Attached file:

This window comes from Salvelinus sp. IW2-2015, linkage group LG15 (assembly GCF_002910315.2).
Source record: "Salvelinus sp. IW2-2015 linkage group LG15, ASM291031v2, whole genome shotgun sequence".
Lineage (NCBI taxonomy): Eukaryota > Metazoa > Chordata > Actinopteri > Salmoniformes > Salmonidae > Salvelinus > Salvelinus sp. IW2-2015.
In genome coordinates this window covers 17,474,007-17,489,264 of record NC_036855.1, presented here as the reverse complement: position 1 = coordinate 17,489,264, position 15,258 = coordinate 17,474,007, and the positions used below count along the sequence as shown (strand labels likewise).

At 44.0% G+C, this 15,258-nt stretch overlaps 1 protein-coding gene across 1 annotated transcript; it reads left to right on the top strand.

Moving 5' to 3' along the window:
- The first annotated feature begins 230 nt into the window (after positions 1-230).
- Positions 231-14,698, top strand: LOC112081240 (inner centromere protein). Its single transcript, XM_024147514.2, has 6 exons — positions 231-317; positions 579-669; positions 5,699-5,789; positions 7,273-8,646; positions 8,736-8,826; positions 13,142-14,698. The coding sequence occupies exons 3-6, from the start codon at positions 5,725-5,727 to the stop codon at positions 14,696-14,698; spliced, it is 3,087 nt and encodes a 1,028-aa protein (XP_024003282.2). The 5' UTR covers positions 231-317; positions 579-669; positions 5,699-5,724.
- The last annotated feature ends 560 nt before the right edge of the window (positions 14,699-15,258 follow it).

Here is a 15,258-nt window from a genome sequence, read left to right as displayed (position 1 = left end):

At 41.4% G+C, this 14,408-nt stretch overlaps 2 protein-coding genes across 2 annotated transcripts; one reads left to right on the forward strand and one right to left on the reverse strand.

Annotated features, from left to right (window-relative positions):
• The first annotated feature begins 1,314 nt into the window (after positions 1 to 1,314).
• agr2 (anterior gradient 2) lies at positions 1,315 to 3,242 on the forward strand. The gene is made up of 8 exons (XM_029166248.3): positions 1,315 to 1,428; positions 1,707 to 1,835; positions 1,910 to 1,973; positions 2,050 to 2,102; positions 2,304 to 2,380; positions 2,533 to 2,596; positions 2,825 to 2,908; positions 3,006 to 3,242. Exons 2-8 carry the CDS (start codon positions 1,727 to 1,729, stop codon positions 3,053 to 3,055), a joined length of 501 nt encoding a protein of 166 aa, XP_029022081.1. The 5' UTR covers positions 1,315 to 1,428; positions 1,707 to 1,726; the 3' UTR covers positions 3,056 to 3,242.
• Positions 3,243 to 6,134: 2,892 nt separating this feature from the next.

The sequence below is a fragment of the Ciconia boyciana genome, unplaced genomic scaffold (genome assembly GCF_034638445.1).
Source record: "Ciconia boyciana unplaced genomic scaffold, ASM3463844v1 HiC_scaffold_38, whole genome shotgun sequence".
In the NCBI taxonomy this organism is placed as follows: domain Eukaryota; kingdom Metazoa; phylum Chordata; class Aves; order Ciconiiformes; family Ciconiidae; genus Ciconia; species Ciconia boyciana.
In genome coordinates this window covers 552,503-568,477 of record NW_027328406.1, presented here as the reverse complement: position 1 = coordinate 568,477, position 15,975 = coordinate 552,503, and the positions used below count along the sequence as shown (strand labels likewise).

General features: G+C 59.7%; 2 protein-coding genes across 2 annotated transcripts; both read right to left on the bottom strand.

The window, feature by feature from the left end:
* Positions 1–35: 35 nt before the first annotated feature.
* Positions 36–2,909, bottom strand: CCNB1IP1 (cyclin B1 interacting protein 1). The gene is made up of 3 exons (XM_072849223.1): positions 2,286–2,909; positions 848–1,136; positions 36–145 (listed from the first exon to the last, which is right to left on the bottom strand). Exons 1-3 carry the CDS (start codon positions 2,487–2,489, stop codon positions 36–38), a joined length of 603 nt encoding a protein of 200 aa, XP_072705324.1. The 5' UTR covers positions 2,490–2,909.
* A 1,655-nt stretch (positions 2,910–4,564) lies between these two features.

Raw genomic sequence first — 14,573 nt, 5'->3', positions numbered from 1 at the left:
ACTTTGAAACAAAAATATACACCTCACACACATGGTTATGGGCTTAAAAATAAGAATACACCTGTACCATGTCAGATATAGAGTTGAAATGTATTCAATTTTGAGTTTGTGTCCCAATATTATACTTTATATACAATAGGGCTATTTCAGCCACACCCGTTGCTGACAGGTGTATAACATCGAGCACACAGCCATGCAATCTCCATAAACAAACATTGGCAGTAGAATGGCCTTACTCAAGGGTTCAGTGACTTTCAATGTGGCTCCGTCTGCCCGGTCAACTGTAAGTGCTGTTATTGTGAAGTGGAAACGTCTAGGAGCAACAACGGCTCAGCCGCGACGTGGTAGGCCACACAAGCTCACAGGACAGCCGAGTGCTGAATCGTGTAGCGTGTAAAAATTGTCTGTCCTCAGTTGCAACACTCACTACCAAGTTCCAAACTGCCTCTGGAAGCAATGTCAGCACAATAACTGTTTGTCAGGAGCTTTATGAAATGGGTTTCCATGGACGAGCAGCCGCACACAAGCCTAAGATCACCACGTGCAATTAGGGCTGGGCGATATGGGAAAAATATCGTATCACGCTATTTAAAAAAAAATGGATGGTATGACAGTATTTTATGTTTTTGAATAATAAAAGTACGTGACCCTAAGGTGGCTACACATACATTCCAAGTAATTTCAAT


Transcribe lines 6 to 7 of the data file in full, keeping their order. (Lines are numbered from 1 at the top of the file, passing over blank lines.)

Moving 5' to 3' along the window:
- The first annotated feature begins 230 nt into the window (after positions 1-230).